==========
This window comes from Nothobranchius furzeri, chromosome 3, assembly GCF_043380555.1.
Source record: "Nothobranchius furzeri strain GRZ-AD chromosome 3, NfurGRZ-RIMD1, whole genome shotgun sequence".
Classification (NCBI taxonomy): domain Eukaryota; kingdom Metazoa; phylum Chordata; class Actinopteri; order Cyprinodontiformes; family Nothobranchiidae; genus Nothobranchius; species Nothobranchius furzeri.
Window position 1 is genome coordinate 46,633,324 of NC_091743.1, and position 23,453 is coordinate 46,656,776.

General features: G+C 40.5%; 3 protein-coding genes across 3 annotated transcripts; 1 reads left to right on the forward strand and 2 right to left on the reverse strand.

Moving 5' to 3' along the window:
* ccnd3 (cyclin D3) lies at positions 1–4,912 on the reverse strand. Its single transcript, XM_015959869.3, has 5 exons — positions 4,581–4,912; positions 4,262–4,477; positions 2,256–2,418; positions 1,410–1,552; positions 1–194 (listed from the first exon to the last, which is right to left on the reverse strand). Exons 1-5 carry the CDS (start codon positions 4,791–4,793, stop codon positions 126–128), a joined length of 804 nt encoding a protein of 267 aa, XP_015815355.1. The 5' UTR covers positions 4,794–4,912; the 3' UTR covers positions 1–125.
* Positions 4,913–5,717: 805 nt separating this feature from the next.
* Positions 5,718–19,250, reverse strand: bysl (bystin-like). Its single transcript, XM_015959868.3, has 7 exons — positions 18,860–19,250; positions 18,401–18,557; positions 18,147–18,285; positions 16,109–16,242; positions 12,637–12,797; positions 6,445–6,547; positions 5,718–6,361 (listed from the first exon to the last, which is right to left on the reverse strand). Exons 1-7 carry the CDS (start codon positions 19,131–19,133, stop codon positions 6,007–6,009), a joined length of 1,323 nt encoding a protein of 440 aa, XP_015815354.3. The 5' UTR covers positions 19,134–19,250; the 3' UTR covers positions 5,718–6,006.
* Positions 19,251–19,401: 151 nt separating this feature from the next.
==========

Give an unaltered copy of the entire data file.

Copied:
This window comes from Nothobranchius furzeri, chromosome 3, assembly GCF_043380555.1.
Source record: "Nothobranchius furzeri strain GRZ-AD chromosome 3, NfurGRZ-RIMD1, whole genome shotgun sequence".
Classification (NCBI taxonomy): domain Eukaryota; kingdom Metazoa; phylum Chordata; class Actinopteri; order Cyprinodontiformes; family Nothobranchiidae; genus Nothobranchius; species Nothobranchius furzeri.
Window position 1 is genome coordinate 46,633,324 of NC_091743.1, and position 23,453 is coordinate 46,656,776.

General features: G+C 40.5%; 3 protein-coding genes across 3 annotated transcripts; 1 reads left to right on the forward strand and 2 right to left on the reverse strand.

Moving 5' to 3' along the window:
* ccnd3 (cyclin D3) lies at positions 1–4,912 on the reverse strand. Its single transcript, XM_015959869.3, has 5 exons — positions 4,581–4,912; positions 4,262–4,477; positions 2,256–2,418; positions 1,410–1,552; positions 1–194 (listed from the first exon to the last, which is right to left on the reverse strand). Exons 1-5 carry the CDS (start codon positions 4,791–4,793, stop codon positions 126–128), a joined length of 804 nt encoding a protein of 267 aa, XP_015815355.1. The 5' UTR covers positions 4,794–4,912; the 3' UTR covers positions 1–125.
* Positions 4,913–5,717: 805 nt separating this feature from the next.
* Positions 5,718–19,250, reverse strand: bysl (bystin-like). Its single transcript, XM_015959868.3, has 7 exons — positions 18,860–19,250; positions 18,401–18,557; positions 18,147–18,285; positions 16,109–16,242; positions 12,637–12,797; positions 6,445–6,547; positions 5,718–6,361 (listed from the first exon to the last, which is right to left on the reverse strand). Exons 1-7 carry the CDS (start codon positions 19,131–19,133, stop codon positions 6,007–6,009), a joined length of 1,323 nt encoding a protein of 440 aa, XP_015815354.3. The 5' UTR covers positions 19,134–19,250; the 3' UTR covers positions 5,718–6,006.
* Positions 19,251–19,401: 151 nt separating this feature from the next.